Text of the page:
In the aftermath of the Battle of Britain, airmen filled a small Sussex town where pioneering plastic surgeon Archibald McIndoe established revolutionary surgical and therapeutic treatments.
For the child Liz Byrski, the burnt faces of these airmen filled her nightmares.
In her late sixties, Liz returned to make peace with her memories and to speak not only with the survivors – known as the Guinea Pig Club – but with the nurses who played a vital and unorthodox role in their treatment, sometimes at a significant personal cost.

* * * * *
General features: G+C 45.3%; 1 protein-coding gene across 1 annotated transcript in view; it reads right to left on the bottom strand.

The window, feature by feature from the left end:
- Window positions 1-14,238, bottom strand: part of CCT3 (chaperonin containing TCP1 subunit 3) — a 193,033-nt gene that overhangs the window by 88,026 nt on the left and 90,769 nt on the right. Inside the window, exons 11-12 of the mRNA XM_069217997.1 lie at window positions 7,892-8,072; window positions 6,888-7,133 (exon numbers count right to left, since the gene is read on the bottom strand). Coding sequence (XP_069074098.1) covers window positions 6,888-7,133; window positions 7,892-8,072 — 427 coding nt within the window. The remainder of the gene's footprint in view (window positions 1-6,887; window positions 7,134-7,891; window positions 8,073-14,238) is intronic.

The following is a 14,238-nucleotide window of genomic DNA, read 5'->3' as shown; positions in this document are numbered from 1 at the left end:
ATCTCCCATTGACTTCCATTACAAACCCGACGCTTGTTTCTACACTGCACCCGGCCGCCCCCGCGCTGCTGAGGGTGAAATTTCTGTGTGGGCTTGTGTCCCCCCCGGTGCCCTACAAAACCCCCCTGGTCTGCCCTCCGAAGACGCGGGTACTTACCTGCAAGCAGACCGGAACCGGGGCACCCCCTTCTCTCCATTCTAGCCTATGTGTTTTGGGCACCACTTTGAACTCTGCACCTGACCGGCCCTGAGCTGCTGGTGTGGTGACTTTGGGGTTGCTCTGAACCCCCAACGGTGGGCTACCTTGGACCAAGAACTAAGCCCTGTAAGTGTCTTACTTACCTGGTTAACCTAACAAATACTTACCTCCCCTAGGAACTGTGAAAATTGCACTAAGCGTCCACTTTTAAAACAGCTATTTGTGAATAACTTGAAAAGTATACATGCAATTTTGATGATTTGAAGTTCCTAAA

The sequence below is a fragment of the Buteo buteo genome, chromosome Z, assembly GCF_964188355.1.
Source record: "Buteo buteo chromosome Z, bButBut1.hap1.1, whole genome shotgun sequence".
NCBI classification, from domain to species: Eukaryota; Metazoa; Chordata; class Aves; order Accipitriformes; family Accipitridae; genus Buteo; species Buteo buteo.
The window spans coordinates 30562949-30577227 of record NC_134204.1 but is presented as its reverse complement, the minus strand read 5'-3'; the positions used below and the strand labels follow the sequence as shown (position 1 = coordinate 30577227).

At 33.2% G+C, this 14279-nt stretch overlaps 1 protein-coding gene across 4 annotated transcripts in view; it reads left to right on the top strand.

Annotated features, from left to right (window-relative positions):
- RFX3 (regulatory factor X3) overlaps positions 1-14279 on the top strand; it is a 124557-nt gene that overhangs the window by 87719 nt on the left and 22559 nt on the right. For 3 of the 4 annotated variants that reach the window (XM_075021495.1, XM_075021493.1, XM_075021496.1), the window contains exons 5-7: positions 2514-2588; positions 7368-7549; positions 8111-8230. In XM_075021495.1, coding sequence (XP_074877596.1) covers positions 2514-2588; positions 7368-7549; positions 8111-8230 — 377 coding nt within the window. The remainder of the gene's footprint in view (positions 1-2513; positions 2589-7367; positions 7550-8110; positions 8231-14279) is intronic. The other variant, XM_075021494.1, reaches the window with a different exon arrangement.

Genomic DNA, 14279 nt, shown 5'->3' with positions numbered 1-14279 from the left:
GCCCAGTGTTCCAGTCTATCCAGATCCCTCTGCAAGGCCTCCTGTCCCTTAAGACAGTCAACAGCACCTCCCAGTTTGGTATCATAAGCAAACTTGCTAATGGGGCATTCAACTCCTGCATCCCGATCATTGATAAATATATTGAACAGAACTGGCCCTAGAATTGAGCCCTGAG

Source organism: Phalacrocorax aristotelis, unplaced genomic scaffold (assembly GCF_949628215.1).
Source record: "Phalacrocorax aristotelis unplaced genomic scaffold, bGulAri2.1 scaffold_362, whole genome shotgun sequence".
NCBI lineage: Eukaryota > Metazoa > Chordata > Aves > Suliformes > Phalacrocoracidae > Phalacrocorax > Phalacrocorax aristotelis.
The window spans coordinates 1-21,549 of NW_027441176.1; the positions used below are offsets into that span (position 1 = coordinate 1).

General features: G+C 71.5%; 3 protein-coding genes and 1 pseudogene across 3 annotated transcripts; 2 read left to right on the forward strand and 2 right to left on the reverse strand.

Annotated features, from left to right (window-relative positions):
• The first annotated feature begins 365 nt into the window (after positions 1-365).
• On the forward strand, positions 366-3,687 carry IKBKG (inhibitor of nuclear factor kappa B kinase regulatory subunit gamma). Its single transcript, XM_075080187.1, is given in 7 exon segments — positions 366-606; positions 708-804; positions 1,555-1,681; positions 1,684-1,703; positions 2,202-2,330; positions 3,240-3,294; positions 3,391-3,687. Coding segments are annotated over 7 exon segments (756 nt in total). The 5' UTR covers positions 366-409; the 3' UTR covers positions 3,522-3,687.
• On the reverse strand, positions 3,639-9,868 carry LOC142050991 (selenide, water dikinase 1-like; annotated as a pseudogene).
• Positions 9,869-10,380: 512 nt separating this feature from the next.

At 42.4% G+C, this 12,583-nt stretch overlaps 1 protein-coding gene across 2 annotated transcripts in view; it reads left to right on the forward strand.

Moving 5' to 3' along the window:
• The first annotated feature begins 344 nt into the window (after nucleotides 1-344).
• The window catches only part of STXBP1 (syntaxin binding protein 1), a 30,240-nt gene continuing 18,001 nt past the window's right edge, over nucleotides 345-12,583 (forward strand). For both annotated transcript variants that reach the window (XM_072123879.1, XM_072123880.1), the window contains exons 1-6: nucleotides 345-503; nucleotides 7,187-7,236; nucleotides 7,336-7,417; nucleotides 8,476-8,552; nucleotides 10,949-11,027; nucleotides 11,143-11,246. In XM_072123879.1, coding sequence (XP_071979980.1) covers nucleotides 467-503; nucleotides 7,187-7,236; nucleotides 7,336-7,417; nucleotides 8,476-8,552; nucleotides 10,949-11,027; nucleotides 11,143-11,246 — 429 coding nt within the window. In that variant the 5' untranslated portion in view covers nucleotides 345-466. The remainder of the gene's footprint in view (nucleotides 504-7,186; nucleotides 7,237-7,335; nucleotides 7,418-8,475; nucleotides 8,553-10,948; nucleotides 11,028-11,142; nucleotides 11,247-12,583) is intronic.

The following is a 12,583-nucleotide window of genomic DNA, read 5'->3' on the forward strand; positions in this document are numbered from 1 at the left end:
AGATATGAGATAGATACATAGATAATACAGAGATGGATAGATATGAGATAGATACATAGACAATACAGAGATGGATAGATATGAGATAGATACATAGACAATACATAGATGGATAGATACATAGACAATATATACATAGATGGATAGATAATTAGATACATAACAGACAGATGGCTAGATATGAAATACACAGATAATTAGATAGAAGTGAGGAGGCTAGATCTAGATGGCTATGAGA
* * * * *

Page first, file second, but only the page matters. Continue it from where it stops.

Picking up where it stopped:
PRAISE FOR THE BOOK
‘This is a book about the heroes and heroines who unflinchingly met the demands and challenges of their day … a remarkable and moving story’
Professor Fiona Wood, AM
‘Her strength as a writer of substance shines through in this easy-to-read account of her investigation into the Guinea Pigs Club men and the women who nursed them.’ The West Australian
‘With impressive skill, Liz Byrski has combined memoir, archival research and interviews to produce one of the best books I’ve read about the complex casualties and consequences of war’ New Zealand Listener
‘Byrski anatomises the heroic mythology of the Battle of Britain and the medical treatment provided to severely burned RAF airmen’ Weekend Australian